Good Contents Are Everywhere, But Here, We Deliver The Best of The Best.Please Hold on!

If you are over the age of fifty years, you may have started to notice some change in memory functioning.  The medical community once felt that memory impairments were a ‘natural’ part of aging, but new clinical studies support the idea that brain age is cognitive impairment are more strongly linked to two age related factors; decreased nutrition, and lower levels of antioxidants in the body.

This article by the Harvard Medical School, suggests that the effects of cognitive decline and dementia, can be reduced by maintaining healthy habits as we age.  What helps to protect brain functioning as we age?  A healthy diet, physical activity, eliminating tobacco use, and limiting alcohol consumption to one drink or less per day.  Findings also reveal that a diet that is low in saturated and trans facts, but high in whole grains and healthy fats help to reduce or delay age related cognitive impairment.

Can a strategic alteration of lifestyle and dietary habits, help all of us to age while protecting our memory and cognitive processes?   We’ll take a look at some clinical studies that support the idea that we can all work to reduce and delay some of the impact of memory impairment as we age, by prioritizing healthy habits on a daily basis.

Is There a Link Between Alzheimer’s Disease and Oxidative Stress and Damage?          

Free radicals are produced as part of the respiratory process, or absorbed through metabolic functioning, from the food we eat, the fluids we drink, and toxic compounds in the environment around us.  In the brain however, free radicals create damage to healthy brain cells, by robbing cells of electrons (oxidative damage).

The body produces natural antioxidants, that attach themselves to free radicals and essentially remove them.  Some antioxidants like glutathione, are rapidly recycled, meaning that they return to duty after they have successfully removed a free radical.  They are recycled in the liver, and deployed to find other cells damaged by free radicals.

When your body is unable to balance a building volume of free radicals, or when it is impaired from producing sufficient amounts of glutathione, the danger begins, and real oxidative damage can start to occur in the brain.  In degenerative diseases like Parkinson’s, some clinical research has demonstrated that increased antioxidant nutrients provided a slowing of the progression of neurological decline.  Read more about clinical studies that link increased glutathione with improved symptoms for individuals with Parkinson’s Disease.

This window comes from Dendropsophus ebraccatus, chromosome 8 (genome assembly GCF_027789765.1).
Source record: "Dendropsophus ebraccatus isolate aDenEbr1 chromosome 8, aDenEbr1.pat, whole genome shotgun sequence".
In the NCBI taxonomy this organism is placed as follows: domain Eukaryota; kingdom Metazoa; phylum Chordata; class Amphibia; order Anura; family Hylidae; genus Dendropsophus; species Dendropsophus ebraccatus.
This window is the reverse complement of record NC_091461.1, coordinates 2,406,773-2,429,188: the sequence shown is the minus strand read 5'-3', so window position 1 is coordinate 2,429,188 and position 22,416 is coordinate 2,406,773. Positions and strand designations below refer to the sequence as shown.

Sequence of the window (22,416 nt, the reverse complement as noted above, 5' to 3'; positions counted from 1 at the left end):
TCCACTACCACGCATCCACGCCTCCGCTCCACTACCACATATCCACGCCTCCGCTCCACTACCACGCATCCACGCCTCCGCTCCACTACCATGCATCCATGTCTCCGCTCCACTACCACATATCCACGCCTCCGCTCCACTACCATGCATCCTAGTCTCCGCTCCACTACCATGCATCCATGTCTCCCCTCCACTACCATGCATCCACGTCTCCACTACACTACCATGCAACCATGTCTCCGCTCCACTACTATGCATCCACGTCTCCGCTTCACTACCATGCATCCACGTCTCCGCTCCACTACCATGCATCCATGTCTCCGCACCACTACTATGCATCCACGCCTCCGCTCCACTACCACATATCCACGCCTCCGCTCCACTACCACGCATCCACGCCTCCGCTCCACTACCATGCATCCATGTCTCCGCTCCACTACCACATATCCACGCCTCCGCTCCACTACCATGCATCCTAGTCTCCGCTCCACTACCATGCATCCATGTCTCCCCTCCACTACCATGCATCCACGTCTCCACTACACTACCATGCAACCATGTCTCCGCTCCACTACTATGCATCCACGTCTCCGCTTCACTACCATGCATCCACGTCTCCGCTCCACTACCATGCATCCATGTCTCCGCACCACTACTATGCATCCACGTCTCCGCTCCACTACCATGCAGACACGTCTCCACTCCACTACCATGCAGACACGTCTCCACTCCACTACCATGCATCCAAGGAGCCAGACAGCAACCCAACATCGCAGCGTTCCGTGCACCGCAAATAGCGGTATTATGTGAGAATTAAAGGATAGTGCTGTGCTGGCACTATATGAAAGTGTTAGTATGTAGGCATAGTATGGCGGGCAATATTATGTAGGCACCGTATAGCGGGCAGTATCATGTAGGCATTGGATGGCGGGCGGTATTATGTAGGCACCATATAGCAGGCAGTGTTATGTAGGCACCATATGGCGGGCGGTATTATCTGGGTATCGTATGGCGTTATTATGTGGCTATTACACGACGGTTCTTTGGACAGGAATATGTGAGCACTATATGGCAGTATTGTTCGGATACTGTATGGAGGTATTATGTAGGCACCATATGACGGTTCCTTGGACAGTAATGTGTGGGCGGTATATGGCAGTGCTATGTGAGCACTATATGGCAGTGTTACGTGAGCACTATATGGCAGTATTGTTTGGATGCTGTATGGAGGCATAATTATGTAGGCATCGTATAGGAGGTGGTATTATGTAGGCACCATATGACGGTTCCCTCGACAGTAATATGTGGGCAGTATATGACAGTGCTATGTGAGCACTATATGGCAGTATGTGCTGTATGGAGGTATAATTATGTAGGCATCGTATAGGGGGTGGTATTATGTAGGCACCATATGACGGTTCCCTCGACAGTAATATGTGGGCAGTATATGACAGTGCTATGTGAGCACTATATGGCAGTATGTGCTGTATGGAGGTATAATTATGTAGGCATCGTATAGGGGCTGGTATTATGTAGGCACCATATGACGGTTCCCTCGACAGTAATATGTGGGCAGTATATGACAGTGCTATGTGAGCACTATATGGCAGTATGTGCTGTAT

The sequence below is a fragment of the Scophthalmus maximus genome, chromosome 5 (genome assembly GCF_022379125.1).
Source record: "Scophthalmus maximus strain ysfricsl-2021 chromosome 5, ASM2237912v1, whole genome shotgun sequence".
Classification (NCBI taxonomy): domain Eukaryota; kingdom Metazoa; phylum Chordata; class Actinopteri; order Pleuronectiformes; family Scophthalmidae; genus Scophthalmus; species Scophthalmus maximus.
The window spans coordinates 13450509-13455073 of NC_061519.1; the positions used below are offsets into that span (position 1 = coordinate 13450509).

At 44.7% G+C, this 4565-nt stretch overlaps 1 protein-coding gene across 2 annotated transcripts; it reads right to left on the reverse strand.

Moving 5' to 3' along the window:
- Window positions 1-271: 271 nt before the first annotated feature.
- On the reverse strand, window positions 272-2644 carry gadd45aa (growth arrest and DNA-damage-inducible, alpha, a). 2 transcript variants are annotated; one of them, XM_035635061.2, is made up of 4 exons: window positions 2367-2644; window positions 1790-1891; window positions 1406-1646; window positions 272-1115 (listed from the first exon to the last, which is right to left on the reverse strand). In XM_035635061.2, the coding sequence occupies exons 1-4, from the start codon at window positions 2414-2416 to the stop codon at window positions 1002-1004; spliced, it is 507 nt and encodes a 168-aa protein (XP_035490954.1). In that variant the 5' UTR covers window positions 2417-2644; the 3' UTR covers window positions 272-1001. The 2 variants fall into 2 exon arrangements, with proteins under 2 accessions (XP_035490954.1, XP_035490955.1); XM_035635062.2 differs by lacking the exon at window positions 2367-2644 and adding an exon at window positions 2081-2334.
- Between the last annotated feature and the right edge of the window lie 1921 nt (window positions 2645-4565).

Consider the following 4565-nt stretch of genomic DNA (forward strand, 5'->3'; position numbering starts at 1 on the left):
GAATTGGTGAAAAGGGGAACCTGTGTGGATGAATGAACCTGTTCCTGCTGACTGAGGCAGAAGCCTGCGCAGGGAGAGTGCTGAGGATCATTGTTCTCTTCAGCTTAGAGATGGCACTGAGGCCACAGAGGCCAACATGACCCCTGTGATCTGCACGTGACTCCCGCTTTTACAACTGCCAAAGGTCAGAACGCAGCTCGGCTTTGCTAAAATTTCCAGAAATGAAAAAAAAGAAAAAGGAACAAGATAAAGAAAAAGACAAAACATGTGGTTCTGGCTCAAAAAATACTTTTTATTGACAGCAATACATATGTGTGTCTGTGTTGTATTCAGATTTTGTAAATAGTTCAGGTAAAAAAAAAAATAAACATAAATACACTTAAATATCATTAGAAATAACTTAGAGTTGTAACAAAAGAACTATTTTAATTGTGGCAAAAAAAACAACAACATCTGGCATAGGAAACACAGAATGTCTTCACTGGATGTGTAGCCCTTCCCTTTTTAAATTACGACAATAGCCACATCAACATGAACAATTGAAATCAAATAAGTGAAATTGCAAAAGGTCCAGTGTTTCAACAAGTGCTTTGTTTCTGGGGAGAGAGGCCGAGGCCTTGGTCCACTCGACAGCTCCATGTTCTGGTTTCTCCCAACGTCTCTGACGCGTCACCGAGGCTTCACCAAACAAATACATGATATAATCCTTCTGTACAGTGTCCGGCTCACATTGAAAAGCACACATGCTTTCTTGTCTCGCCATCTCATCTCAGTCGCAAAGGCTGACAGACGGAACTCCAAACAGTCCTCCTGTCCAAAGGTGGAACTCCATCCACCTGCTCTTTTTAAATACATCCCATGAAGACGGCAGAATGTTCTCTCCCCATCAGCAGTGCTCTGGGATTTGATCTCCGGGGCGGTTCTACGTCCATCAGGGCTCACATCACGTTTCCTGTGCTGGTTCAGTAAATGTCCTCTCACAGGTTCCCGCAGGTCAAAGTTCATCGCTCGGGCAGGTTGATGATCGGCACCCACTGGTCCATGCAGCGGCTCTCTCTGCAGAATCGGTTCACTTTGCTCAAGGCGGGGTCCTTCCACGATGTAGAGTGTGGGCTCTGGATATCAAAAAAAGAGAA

Other diseases are also known to worsen the impact of cognitive performance, for adults over the age of sixty years.   Individuals with Type II diabetes have been studied, linking unregulated glucose control to brain damage over time.  In a Harvard’s Nurses’ Health Study, women aged 70 through 81 years performed poorly on cognitive tests and showed more deterioration of brain processes, if they had Type II diabetes.   The impairment was lessoned for women in the studies, who exercised regularly and successfully controlled their glucose, with physician supervision and prescription medications.

High blood pressure, or hypertension, has been understood as a leading cause of memory lapses and dementia in both men and women.  In 2009, a study was published in the clinical ‘Neurology’ journal, that suggested memory problems increased by 7% for each 10-point increase in diastolic blood pressure.   The study noted that the impact of high-blood pressure on cognitive impairment, was greater for women than men.

Unregulated high-cholesterol, decreases blood flow to the brain, which also strongly correlates unresolved cholesterol with memory loss and age related cognitive decline.  Other health conditions like sleep apnea, hyper or hypo thyroid dysfunction, and depression are all causally linked to memory loss.

What Memory Impairment Tells Us About Aging in the Brain and Free Radicals

Imagine that every cell of your body, is fighting a daily battle against free radicals.  From fried and processed foods and preservatives, to environmental pollutants, some types of prescription medications and air pollutants, free radicals begin to damage healthy cells, organs and brain tissue with a cumulative impact over time.

Antioxidants are free range, free radical scavengers, that have two functions; they strengthen cells to make them more resistant to damage, or antioxidants donate an electron to the free radical, to stop the oxidation of other vital cell components.   Once paired with an antioxidant, a free radical becomes non-toxic to the cells.  Free radicals are essential to cellular health, but lifestyle and dietary factors impact our ability to produce enough of them, and the problem gets worse as we age.